If you’re unaware of the sub-genres of strategy, Endless Space belongs to a glorious selection of games called 4X; they require the user to Explore, Expand, Exploit and Exterminate with their grand empire across the vast expanse of space. As strategy games go, they’re a fairly slow breed that revolves around turn based gameplay and are definitely not everyone’s cup of tea, however if you get caught up in one they literally suck your life away.
4X strategies are known for their deep and complex nature, Endless Space not only offers this in the core game, but in every single instance of its existence, where even the simplest task of creating and choosing your empire becomes an intricate and involving feat. Now this is no way bad, if you enjoy customising everything to the finest detail you’ll be overloaded with seven different types of beautiful galaxies to inhabit, a decision on the size of it ranging from tiny to huge clusters of star systems. If anything it allows you to grasp the real scope of the game, leading you to feel somewhat insignificant when you begin on your sole star system in almost a literally Endless Space!
Shaping your galaxy to your liking is not the only pleasure the game gives, and with a selection of 10 very interesting factions to choose from you’ll be spoilt for choice, as each comes with their own traits and back stories to paw through, and not everyone is necessarily aiming for the same winning conditions in battle, clearly the evil Human Empire are only thinking about owning as much of the galaxy as possible and making as much money out of everything, but then there are the more curious factions like the gentle Amoeba that simply wish to expand and connect with the universe, of course you’ll always have the all-powerful consumer of worlds, the Cravers who wish for nothing but the total consumption of all planets and life.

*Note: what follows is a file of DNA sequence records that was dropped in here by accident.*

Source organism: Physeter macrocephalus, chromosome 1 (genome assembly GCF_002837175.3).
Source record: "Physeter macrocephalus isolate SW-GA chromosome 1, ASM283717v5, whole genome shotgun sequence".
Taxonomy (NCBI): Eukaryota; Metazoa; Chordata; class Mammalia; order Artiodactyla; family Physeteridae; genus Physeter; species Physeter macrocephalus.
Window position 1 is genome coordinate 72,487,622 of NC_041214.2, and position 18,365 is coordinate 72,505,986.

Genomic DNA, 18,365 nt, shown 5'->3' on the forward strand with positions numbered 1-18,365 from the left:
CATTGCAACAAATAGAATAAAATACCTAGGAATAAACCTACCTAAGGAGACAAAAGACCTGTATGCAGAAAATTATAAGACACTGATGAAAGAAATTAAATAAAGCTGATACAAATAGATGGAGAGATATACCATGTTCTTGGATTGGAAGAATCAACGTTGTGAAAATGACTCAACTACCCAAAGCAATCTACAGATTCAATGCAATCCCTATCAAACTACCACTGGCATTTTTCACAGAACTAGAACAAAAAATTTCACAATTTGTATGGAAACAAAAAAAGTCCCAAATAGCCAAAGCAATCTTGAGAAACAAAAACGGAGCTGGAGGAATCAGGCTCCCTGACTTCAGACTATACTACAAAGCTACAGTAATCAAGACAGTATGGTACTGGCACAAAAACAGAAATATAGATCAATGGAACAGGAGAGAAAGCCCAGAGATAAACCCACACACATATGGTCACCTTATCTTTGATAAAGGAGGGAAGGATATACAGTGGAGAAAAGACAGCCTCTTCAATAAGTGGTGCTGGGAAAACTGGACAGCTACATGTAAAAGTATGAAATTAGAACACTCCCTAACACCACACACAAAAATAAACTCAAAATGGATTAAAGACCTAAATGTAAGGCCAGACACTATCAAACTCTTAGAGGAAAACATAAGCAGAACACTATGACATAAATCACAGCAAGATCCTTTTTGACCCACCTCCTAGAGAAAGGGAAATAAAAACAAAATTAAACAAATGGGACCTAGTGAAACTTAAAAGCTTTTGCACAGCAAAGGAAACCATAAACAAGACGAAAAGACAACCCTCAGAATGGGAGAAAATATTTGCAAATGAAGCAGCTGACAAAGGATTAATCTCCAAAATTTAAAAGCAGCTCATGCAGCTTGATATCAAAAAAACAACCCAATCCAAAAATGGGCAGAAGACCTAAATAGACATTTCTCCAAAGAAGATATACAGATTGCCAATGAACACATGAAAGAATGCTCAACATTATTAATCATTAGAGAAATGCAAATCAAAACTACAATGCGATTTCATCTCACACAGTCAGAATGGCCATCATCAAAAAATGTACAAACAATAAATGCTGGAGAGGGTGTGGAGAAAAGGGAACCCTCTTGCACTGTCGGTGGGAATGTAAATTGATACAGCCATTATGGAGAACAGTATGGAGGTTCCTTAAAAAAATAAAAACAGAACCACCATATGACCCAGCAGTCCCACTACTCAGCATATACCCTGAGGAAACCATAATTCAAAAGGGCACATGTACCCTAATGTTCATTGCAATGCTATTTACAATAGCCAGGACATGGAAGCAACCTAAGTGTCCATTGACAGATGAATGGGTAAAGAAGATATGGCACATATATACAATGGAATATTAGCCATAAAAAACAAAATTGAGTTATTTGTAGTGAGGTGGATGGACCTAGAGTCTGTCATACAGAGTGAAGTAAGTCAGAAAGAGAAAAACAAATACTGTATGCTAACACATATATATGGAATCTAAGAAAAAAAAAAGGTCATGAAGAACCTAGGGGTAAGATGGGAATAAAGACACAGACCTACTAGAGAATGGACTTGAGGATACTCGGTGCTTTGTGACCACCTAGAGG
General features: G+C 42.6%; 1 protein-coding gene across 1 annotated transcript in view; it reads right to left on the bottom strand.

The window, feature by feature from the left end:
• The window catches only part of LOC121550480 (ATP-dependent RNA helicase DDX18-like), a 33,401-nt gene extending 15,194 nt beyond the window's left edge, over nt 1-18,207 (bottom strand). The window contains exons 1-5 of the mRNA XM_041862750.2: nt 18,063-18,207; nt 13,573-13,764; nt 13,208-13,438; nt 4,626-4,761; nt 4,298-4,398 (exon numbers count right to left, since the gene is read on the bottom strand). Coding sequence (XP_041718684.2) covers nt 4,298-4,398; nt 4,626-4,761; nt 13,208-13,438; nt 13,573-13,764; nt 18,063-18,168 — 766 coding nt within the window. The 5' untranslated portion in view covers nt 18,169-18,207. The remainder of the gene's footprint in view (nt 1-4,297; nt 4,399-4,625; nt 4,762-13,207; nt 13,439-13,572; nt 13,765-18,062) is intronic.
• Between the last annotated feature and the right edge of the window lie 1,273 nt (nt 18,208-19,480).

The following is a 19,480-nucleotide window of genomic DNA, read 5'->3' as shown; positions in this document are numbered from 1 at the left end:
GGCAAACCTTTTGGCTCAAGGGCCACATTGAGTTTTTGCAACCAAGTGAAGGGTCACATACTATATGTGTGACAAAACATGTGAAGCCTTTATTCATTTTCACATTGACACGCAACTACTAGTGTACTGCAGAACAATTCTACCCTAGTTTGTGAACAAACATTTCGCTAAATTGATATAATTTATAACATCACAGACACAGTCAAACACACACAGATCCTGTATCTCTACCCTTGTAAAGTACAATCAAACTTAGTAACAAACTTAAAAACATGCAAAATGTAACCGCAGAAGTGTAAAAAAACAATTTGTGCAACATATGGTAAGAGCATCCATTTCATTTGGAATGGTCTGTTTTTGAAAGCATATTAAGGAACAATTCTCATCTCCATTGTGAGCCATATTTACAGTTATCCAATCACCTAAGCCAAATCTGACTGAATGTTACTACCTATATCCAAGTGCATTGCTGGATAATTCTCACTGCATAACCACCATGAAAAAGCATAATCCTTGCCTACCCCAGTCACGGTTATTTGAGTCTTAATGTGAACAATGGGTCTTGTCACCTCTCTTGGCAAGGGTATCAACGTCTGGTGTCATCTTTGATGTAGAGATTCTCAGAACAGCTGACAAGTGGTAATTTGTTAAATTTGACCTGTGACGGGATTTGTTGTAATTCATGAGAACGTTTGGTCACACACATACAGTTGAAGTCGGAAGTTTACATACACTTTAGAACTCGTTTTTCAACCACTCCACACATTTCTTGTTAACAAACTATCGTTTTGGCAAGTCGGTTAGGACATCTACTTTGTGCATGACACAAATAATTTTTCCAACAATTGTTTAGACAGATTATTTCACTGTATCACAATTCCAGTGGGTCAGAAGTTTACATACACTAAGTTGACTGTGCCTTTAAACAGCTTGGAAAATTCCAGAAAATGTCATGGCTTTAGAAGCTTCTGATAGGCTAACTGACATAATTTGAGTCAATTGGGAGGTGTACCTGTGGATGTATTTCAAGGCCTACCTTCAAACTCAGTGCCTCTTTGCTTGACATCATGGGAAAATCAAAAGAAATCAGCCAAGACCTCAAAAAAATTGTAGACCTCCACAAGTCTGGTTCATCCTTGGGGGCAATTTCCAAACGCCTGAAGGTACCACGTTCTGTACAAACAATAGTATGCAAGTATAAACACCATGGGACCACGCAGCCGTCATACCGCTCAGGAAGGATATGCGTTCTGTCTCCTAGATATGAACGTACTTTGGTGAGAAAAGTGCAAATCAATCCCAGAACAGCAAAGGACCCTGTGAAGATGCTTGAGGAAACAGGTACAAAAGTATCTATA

What makes Endless Space very different from its 4X counterparts is for a relatively small development, the game is extremely user friendly, whilst the game includes a very standard tutorial that explains the basics of all the screens that you’ll encounter, literally everything has a tooltip, so if you forget the purpose of an icon, aren’t sure what a trait does, there’ll be a tooltip for it. Not only that, but you won’t find yourself lost in menus amidst menus, there’s never more than two screens inside of a selection and to leave any page all you need to do is right click to exit, it sounds simple but its ridiculously effective, and means you won’t be sat scratching your head on any feature in the game.
Now a strategy is nothing without its skill set, and Endless Space’s research tree is a particularly daunting one split across four categories based on expansion, your armoury, industry and diplomacy. Depending on your faction and overall victory goal you’ll obviously want to focus on particular skill-sets, and if you want to explore the whole cold expanse of space you’ll need to invest in wormhole technologies and the like, but after one experience of a game you’ll have learnt which skills are valuable to you.
Surprisingly enough, unlike most strategy games that become inherently easier as you soak in as much knowledge as possible, Endless Space manages to make the game more challenging. For instance, after researching into a technology you can now colonise on icy tundra’s, and desert planets, however that doesn’t mean that your population are going to appreciate it, and as you expand as an empire appeasing your star systems gets extremely tough, and these guys produce the resources required to survive, so you don’t want to upset them!